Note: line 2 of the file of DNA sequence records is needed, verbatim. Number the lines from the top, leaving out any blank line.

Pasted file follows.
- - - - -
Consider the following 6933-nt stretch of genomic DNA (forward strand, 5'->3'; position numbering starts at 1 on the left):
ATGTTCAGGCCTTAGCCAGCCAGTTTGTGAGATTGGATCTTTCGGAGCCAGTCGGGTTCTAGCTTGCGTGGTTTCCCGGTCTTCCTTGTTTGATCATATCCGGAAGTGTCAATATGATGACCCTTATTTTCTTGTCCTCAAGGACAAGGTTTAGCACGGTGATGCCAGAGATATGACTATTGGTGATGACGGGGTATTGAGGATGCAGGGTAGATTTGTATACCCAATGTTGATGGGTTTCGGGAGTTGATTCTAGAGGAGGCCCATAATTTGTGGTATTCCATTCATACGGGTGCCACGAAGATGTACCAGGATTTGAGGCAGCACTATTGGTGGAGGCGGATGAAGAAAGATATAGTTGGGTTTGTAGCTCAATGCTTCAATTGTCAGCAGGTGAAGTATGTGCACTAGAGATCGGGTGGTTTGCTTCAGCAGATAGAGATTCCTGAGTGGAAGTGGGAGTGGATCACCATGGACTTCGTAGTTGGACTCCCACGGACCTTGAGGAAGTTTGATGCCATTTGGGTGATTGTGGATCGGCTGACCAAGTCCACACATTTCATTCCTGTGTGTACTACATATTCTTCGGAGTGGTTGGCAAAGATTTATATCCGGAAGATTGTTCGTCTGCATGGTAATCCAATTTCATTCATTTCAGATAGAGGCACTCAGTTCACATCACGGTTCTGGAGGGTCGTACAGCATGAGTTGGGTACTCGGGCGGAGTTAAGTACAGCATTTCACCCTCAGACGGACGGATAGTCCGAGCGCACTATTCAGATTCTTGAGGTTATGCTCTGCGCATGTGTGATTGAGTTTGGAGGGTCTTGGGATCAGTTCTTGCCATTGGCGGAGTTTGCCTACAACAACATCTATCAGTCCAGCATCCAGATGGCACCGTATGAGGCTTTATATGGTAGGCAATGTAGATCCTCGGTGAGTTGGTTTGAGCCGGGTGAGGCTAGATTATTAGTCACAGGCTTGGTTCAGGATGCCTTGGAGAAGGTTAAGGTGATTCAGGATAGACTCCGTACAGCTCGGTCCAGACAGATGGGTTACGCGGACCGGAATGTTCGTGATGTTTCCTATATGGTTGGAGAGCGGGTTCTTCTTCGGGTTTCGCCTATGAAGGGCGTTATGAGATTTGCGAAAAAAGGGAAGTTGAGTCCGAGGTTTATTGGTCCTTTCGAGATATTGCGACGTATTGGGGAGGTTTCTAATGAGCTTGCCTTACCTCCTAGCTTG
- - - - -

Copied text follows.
ATGTTCAGGCCTTAGCCAGCCAGTTTGTGAGATTGGATCTTTCGGAGCCAGTCGGGTTCTAGCTTGCGTGGTTTCCCGGTCTTCCTTGTTTGATCATATCCGGAAGTGTCAATATGATGACCCTTATTTTCTTGTCCTCAAGGACAAGGTTTAGCACGGTGATGCCAGAGATATGACTATTGGTGATGACGGGGTATTGAGGATGCAGGGTAGATTTGTATACCCAATGTTGATGGGTTTCGGGAGTTGATTCTAGAGGAGGCCCATAATTTGTGGTATTCCATTCATACGGGTGCCACGAAGATGTACCAGGATTTGAGGCAGCACTATTGGTGGAGGCGGATGAAGAAAGATATAGTTGGGTTTGTAGCTCAATGCTTCAATTGTCAGCAGGTGAAGTATGTGCACTAGAGATCGGGTGGTTTGCTTCAGCAGATAGAGATTCCTGAGTGGAAGTGGGAGTGGATCACCATGGACTTCGTAGTTGGACTCCCACGGACCTTGAGGAAGTTTGATGCCATTTGGGTGATTGTGGATCGGCTGACCAAGTCCACACATTTCATTCCTGTGTGTACTACATATTCTTCGGAGTGGTTGGCAAAGATTTATATCCGGAAGATTGTTCGTCTGCATGGTAATCCAATTTCATTCATTTCAGATAGAGGCACTCAGTTCACATCACGGTTCTGGAGGGTCGTACAGCATGAGTTGGGTACTCGGGCGGAGTTAAGTACAGCATTTCACCCTCAGACGGACGGATAGTCCGAGCGCACTATTCAGATTCTTGAGGTTATGCTCTGCGCATGTGTGATTGAGTTTGGAGGGTCTTGGGATCAGTTCTTGCCATTGGCGGAGTTTGCCTACAACAACATCTATCAGTCCAGCATCCAGATGGCACCGTATGAGGCTTTATATGGTAGGCAATGTAGATCCTCGGTGAGTTGGTTTGAGCCGGGTGAGGCTAGATTATTAGTCACAGGCTTGGTTCAGGATGCCTTGGAGAAGGTTAAGGTGATTCAGGATAGACTCCGTACAGCTCGGTCCAGACAGATGGGTTACGCGGACCGGAATGTTCGTGATGTTTCCTATATGGTTGGAGAGCGGGTTCTTCTTCGGGTTTCGCCTATGAAGGGCGTTATGAGATTTGCGAAAAAAGGGAAGTTGAGTCCGAGGTTTATTGGTCCTTTCGAGATATTGCGACGTATTGGGGAGGTTTCTAATGAGCTTGCCTTACCTCCTAGCTTG